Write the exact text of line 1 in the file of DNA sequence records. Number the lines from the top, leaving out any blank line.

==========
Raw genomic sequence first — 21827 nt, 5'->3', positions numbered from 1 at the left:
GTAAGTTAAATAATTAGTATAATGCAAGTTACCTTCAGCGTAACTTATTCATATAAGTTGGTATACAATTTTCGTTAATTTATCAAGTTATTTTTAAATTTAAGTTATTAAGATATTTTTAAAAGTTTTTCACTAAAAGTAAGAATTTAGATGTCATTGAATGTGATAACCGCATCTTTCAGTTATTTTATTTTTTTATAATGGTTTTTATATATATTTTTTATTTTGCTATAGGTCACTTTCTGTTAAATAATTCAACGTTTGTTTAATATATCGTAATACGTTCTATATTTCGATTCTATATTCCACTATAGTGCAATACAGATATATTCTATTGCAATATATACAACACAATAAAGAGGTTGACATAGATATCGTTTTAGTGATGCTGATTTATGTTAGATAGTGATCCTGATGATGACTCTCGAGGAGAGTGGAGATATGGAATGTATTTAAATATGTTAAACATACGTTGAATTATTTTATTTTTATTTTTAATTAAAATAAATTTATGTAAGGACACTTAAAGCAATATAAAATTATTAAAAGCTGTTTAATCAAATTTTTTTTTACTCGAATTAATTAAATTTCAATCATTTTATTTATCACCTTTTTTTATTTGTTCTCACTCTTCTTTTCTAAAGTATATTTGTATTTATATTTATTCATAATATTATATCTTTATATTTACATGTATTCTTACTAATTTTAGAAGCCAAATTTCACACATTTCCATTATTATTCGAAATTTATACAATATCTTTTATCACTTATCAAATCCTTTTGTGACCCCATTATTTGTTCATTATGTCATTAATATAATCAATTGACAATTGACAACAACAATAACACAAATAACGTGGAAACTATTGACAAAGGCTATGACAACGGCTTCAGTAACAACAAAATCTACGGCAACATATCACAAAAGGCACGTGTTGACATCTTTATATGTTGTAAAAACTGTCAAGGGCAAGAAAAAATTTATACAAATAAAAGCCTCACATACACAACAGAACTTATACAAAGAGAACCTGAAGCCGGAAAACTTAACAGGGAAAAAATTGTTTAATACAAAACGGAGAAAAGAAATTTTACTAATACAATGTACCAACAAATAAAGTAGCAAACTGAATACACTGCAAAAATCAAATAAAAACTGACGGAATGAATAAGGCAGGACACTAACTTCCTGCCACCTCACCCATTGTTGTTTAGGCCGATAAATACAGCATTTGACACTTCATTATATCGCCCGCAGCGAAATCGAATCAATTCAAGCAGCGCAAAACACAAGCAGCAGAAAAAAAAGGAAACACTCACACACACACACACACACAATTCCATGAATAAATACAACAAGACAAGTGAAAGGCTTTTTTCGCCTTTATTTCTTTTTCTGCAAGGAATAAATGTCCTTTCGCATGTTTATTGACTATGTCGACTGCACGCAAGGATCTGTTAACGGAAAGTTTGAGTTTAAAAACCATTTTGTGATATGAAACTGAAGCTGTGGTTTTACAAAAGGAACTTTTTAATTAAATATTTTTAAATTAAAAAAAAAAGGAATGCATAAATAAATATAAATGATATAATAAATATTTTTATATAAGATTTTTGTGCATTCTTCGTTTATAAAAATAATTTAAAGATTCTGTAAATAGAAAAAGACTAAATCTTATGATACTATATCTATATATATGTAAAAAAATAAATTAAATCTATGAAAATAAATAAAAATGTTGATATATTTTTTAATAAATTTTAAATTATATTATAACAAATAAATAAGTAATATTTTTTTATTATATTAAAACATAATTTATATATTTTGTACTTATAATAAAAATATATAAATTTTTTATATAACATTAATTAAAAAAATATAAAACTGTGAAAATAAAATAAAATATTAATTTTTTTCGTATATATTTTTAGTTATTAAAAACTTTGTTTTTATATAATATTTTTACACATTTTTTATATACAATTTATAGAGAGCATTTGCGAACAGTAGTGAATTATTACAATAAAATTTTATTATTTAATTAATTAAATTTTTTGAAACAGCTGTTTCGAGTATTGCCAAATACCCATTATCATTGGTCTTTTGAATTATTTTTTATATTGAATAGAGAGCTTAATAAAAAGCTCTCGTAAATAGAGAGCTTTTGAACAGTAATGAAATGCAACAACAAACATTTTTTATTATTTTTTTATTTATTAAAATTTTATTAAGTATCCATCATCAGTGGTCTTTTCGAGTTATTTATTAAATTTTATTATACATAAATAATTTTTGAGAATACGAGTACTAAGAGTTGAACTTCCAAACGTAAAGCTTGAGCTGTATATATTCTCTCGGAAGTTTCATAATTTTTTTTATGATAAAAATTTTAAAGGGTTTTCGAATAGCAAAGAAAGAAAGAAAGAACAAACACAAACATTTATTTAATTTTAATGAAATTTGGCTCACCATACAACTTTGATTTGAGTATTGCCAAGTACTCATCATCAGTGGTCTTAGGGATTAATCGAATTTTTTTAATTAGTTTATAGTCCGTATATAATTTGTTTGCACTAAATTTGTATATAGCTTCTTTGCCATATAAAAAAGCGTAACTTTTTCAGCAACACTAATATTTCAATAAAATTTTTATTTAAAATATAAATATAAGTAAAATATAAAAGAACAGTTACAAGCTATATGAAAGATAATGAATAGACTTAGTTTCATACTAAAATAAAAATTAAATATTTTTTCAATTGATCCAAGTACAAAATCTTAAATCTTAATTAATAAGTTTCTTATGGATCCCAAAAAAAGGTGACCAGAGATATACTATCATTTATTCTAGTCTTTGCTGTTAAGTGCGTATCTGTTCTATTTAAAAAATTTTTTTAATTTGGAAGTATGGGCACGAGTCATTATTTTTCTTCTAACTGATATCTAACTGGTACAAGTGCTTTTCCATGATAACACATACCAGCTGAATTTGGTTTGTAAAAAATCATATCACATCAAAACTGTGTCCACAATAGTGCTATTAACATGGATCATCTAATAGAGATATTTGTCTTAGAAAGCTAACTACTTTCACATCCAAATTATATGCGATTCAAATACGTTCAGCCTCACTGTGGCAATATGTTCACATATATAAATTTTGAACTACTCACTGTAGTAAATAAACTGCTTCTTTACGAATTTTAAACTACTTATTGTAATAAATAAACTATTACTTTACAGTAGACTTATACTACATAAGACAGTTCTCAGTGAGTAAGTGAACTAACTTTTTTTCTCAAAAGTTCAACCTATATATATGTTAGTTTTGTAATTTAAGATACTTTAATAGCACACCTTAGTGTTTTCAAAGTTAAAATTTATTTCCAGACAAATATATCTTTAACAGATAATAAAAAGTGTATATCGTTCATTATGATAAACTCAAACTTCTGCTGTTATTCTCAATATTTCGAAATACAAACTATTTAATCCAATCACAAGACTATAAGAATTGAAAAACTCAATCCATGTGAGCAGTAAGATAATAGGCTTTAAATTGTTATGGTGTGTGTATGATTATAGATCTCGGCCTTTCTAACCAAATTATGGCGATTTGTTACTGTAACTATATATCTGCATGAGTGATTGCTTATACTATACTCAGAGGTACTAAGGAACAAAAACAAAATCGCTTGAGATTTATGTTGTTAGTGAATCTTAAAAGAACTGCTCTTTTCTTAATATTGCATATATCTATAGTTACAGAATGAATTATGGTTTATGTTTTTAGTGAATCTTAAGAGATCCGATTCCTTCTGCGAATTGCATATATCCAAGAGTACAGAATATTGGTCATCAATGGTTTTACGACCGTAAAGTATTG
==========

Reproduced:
Raw genomic sequence first — 21827 nt, 5'->3', positions numbered from 1 at the left: